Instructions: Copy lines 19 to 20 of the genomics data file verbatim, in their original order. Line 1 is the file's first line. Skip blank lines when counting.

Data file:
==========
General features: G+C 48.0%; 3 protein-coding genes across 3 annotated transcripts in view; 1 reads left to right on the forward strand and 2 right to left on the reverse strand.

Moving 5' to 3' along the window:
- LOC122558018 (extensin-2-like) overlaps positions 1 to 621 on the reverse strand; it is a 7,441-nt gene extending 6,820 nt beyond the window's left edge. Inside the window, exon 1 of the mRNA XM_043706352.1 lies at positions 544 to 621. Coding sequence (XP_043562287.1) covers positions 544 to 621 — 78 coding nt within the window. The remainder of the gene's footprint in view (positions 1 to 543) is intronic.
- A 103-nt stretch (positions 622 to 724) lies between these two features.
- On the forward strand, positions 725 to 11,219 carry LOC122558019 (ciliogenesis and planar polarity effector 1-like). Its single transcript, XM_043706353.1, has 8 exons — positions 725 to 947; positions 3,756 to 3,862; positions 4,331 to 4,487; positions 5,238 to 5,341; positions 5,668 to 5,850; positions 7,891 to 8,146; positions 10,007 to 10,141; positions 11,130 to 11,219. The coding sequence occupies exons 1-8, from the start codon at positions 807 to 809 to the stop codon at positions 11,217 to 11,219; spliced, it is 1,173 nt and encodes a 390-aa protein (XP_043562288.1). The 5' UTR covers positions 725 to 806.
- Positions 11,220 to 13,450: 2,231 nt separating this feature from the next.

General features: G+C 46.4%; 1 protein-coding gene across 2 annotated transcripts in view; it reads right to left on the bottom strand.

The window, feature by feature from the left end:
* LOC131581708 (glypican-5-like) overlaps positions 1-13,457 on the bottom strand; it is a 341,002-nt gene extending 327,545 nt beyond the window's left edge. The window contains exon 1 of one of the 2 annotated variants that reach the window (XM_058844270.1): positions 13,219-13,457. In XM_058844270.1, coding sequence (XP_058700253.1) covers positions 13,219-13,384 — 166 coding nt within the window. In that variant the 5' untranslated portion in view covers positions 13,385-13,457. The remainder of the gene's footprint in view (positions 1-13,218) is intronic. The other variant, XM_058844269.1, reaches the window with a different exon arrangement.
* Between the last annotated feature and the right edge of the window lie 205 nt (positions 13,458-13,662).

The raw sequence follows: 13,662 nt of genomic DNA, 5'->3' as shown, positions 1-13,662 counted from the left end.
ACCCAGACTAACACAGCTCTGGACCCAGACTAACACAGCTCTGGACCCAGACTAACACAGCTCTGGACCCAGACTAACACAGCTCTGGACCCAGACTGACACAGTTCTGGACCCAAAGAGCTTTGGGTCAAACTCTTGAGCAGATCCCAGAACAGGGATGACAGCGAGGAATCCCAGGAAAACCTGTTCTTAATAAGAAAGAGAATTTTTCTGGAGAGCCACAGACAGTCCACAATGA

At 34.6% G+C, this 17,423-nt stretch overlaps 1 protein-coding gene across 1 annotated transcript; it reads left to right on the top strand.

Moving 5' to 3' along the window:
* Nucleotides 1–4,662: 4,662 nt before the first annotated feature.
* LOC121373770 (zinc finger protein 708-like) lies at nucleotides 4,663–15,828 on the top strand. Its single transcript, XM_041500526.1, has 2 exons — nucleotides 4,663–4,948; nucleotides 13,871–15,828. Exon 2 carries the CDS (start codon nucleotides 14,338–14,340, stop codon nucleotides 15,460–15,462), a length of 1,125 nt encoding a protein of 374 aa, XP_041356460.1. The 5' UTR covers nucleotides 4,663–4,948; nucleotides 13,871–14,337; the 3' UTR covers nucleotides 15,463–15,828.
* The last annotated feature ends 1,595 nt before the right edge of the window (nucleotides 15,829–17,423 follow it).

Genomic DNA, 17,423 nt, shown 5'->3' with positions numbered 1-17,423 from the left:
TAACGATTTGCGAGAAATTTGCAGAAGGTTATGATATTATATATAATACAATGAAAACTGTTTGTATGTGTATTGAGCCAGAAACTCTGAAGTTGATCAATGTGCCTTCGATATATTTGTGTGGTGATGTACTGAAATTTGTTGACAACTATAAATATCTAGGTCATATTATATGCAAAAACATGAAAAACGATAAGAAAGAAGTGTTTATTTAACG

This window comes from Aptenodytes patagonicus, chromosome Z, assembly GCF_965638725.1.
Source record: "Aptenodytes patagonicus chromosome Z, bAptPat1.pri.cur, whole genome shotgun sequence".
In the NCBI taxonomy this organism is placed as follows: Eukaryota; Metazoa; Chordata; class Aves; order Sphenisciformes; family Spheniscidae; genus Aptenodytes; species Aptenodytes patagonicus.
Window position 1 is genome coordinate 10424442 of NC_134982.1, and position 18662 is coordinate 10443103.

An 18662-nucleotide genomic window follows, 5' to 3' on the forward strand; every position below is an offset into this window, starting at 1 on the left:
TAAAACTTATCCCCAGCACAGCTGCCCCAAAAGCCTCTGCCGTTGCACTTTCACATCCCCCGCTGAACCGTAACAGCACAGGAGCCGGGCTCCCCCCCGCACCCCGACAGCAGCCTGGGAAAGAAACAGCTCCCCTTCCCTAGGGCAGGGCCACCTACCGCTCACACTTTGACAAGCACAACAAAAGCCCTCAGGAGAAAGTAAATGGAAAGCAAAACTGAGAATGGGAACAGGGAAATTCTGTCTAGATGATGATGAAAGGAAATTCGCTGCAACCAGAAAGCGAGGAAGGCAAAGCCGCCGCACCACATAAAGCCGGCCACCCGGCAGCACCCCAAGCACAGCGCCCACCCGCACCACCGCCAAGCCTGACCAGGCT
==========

TAACGATTTGCGAGAAATTTGCAGAAGGTTATGATATTATATATAATACAATGAAAACTGTTTGTATGTGTATTGAGCCAGAAACTCTGAAGTTGATCAATGTGCCTTCGATATATTTGTGTGGTGATGTACTGAAATTTGTTGACAACTATAAATATCTAGGTCATATTATATGCAAAAACATGAAAAACGATAAGAAAGAAGTGTTTATTTAACG

This window comes from Aptenodytes patagonicus, chromosome Z, assembly GCF_965638725.1.